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Noon Edition

The Cathedral of Seville

Seville

During the Renaissance, Spain’s voyages to the Americas brought about power and prosperity to its empire. After a royal decree in 1503, Seville’s port held exclusive shipping rights from the New World. With this newfound position of wealth, Seville became a cultural and financial powerhouse—especially the Seville cathedral, which was also a musical powerhouse, as we’ll hear this hour. Later in the program, we’ll move north to England for music from our featured release, The Lily & The Rose, performed by the Binchois Consort led by Andrew Kirkman.


The anonymous villancico “Riu Riu Chiu,” performed by Flautando Köln from their 2009 recording, Musica Hispanica: Music From Spain’s Golden Age. Riu Chiu is one of those pieces that has become one of the Top Ten Hits of the Renaissance. Interestingly, the original Spanish manuscript is now held in a library in Uppsala, Sweden. Many of us baby boomers first heard the song, of all places, on one of the Christmas episodes of the TV show The Monkees in the 1960s.


Threatened by Pirates

During the Renaissance, Spain’s voyages to the New World brought wealth and prosperity to the empire. In 1503, Queen Isabella I of Castile decreed that Sevilla, or Seville, would maintain a port for exclusive trading rights to the Indies. With this sudden influx of wealth, Spain solidified its financial as well as cultural dominance—and the Cathedral of Seville emerged as a center of art in the Western world.

Francisco Guerrero worked at Seville’s cathedral for the better part of his career. After over two decades as assistant to the cathedral’s music director, Guerrero became Maestro di Capilla. We’ll hear Guerrero’s motet “Mary Magdalena” for six voice parts, performed by The Sixteen.

“Mary Magdalena” by Seville Cathedral composer Francisco Guerrero. The Sixteen was led by Harry Christophers in that 2015 Coro recording Flight of the Angels.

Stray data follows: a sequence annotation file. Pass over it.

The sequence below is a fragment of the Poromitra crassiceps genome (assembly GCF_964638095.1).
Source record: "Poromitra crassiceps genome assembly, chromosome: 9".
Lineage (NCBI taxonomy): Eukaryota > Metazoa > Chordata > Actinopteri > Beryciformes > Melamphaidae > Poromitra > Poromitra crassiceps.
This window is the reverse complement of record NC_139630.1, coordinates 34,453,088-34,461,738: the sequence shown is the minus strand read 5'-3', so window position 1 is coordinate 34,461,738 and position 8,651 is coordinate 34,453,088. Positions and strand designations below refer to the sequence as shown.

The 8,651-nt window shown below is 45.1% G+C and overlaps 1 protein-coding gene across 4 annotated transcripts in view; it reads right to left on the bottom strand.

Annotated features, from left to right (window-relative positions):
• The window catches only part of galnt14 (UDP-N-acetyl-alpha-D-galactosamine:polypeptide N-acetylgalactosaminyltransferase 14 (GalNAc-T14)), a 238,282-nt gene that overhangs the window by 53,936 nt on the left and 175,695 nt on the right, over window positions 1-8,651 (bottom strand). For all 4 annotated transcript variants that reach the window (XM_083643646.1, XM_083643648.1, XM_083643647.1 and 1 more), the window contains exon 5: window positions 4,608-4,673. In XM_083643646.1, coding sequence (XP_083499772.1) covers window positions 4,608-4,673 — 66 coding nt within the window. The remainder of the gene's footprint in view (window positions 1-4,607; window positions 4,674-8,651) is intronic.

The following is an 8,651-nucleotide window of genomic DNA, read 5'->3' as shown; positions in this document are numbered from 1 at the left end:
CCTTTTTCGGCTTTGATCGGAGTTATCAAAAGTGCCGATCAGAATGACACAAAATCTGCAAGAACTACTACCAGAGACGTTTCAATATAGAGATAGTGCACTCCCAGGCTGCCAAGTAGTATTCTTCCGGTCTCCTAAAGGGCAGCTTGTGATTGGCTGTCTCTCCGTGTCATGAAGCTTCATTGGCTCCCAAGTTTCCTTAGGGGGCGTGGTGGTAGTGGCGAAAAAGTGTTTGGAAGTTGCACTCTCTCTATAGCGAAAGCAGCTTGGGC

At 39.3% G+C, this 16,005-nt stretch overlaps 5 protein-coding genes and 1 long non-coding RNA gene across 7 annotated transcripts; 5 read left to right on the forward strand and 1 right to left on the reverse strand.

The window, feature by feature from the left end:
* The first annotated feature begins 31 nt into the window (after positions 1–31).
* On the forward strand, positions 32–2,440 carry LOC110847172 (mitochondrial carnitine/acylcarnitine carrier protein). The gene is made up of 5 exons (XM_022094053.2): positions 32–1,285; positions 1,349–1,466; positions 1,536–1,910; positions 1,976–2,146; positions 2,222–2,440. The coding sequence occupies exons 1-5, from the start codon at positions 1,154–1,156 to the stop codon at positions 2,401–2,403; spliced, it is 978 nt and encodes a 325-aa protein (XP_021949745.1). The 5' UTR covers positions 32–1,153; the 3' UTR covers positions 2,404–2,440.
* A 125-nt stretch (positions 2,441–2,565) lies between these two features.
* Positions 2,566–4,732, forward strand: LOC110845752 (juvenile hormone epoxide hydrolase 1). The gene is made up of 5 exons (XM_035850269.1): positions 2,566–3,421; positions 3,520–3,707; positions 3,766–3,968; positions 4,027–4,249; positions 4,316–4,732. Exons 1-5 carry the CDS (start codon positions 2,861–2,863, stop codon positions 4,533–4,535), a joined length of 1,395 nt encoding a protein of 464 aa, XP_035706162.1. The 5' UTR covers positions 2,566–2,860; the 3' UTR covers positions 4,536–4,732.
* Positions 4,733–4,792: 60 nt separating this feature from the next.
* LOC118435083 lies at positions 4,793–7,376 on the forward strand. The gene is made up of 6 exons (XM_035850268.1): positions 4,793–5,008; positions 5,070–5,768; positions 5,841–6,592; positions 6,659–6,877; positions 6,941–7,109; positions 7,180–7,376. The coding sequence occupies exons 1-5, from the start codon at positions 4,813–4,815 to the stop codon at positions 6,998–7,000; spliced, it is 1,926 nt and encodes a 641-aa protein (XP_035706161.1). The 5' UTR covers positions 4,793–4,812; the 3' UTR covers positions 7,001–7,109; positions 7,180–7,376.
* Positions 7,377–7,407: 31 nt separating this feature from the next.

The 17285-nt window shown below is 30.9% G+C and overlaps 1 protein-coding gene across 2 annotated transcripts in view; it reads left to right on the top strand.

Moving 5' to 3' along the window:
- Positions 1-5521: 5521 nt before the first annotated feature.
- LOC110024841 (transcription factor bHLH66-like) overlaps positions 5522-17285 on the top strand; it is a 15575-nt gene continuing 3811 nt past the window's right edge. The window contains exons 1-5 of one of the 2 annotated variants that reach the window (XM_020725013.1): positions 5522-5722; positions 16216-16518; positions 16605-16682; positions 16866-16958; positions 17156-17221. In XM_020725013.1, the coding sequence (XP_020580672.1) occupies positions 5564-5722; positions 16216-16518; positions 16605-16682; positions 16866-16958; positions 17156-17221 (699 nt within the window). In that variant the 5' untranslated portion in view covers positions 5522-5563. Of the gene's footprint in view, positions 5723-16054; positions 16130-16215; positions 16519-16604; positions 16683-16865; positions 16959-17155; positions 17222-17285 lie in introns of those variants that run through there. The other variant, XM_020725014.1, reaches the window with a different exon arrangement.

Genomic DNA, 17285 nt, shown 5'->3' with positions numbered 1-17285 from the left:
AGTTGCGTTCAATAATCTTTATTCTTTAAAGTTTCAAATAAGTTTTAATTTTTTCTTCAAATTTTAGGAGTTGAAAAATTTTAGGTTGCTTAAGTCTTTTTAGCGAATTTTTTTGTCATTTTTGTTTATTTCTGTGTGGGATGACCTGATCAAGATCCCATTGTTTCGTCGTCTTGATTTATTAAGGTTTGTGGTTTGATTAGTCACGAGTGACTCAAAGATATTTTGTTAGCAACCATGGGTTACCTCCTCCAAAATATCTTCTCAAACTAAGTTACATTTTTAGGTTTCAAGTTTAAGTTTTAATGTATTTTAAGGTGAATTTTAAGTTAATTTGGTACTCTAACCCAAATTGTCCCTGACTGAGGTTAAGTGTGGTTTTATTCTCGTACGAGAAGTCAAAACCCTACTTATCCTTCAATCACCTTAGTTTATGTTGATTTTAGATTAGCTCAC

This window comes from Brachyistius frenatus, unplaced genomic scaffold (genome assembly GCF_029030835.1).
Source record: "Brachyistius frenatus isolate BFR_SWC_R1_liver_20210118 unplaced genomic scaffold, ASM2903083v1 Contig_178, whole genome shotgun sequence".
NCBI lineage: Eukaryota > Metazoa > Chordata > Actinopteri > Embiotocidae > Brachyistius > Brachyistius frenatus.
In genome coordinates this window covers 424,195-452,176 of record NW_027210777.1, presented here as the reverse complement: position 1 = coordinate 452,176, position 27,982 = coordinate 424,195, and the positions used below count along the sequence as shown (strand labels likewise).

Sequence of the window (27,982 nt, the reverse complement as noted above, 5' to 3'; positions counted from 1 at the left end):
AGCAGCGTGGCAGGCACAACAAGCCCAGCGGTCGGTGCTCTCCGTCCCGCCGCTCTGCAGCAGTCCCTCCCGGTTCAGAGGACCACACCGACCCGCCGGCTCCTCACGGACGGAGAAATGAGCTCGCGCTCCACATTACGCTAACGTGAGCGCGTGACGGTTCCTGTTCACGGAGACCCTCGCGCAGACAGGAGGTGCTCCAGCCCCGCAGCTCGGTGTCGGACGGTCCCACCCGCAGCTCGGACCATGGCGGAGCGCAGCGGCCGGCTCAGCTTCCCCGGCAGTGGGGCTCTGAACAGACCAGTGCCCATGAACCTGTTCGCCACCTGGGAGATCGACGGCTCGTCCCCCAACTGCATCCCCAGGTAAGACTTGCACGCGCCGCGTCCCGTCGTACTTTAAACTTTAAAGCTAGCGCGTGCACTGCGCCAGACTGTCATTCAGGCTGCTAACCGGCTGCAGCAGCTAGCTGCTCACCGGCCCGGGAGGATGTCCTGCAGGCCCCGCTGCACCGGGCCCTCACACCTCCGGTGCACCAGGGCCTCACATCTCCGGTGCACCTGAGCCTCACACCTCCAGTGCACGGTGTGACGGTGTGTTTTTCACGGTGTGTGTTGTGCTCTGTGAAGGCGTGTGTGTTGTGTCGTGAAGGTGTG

On Guerrero’s way back to Seville after a trip to the Holy Land, he was attacked by pirates—twice! Although he resumed his work at the Seville Cathedral when he returned to Spain, Guerrero never really recovered from this incident financially. Unable to pay his publishing and living costs, Guerrero ended up in debtors prison. Luckily, he only had to spend a couple of weeks there before his Cathedral employer paid his way out.

Next, we’ll hear “Pastores loquebantur.” Guerrero wrote this motet while working as Maestro di Capilla at Seville’s cathedral, before his trip to the Holy Land derailed his career and emptied his wallet.

“Pastores Ioquebantur” by Spanish composer Francisco Guerrero. Rory McCleery led the Marian Consort on that 2010 Delphian release, Music of Marian Devotion from Spain’s Century of Gold.

Guerrero owed much of his success to Cristóbal de Morales, since Morales had recommended Guerrero for a post early in his career. Like Guerrero, Morales was a Seville-born artist with an itch to travel—and his music traveled even further than he did. Within a generation of his death, Morales’ music had been heard in most of western Europe and Mexico. We’ll hear Morales’ setting of “Salve Regina,” a Marian hymn arranged here for voice and lute.

Vocalist Donna Stewart and lutenist Ron Andrico performed “Salve Regina” by Cristóbal de Morales.


Seville's Cathedral